If the tension on this sea intensifies, the world will witness global realignment into Allied and Axis powers as a prelude to First World Naval War. Presently, all nine states that touch the South China Sea are more or less arrayed against China and, therefore, dependent on the United States for diplomatic and military support. These conflicting claims are likely to become even more acute as Asia's spiraling energy demands -- energy consumption is expected to double by 2030, with China accounting for half that growth -- make the South China Sea the ever more central guarantor of the region's economic strength. Already, the South China Sea has increasingly become an armed camp, as the claimants build up and modernize their navies, even as the scramble for islands and reefs in recent decades is mostly over.

War or no war, will this realignment translate into another bi-polar world like the one which came into being post-WWII? Professor Samuel Huntington, in his famous book, Clash of Civilizations...., predicted a war between China and Vietnam sometimes close to 2010 over the maritime resources of this sea. In view of Huntington, this would be a war within a civilization; but the later evidence suggests that South China Sea will be a hotbed of a much broader international conflict. Analysts have their fingers crossed but given the economic growth and fast industrialization of China, the world is already on the road to its cherished dream of bipolarity.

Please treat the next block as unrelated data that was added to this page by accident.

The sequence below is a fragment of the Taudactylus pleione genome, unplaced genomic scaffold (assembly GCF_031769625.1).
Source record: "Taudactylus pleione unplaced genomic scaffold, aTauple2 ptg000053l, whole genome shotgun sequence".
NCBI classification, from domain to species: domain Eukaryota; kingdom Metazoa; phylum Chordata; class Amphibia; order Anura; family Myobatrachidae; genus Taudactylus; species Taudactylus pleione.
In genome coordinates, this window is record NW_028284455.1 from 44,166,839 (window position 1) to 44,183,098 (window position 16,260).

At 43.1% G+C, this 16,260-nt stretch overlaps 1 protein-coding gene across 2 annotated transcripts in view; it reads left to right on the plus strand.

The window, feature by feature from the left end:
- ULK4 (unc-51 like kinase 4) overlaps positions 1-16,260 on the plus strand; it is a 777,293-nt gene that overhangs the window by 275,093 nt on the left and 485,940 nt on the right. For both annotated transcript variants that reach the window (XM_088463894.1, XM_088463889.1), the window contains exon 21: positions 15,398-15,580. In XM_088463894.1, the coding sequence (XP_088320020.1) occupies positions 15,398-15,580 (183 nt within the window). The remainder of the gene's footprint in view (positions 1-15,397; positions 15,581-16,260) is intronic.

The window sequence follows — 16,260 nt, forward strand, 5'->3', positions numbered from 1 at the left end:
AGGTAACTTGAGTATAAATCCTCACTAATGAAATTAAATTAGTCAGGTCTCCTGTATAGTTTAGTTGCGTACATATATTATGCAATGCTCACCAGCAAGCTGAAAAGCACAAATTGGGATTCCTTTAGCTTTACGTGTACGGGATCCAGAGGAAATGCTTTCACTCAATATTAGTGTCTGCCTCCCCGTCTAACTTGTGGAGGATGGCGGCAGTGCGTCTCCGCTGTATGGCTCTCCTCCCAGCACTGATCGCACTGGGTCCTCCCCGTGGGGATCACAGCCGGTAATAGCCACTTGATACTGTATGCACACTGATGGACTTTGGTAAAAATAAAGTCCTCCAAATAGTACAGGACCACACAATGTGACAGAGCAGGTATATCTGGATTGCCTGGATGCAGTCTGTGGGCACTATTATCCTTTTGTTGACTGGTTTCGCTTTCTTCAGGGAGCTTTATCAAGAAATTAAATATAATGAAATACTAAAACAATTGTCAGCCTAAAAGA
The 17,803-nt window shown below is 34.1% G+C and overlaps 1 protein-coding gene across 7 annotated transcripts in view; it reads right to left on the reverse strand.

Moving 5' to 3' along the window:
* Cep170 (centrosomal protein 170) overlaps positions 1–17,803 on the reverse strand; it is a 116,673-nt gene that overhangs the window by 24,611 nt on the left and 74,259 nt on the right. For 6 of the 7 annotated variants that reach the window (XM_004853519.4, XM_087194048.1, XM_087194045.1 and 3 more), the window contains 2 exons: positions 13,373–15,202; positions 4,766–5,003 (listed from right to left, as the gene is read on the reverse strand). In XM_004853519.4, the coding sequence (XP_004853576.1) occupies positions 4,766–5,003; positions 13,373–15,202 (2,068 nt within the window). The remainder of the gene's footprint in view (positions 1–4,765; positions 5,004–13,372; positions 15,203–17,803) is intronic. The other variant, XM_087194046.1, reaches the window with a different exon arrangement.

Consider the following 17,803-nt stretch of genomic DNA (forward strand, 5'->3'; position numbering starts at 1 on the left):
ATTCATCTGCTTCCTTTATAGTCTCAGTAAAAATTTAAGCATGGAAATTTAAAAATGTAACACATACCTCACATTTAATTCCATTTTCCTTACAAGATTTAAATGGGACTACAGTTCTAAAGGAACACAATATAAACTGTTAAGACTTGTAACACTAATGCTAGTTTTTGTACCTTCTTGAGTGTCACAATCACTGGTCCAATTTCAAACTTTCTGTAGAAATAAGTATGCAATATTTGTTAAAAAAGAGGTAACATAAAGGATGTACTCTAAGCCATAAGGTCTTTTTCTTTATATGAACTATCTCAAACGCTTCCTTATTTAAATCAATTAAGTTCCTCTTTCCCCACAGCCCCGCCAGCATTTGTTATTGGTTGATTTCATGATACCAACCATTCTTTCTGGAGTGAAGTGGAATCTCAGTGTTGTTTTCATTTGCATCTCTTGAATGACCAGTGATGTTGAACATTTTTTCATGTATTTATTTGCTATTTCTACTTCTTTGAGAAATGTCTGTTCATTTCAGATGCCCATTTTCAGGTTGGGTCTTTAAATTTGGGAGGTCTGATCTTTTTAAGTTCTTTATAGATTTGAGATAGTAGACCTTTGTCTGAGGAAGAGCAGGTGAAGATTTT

Thursday, August 25, 2011

Oil imperialism; Iraq, Libya and now Balochistan…..

"The oil companies are the major international corporations. Since oil has become important, they have virtually owned the State Department. They are the corporations within the American imperialist system that have the greatest concern for American foreign policy. Because they have the largest overseas investments, their influence over foreign policy has always been extremely strong.” Noam Chomsky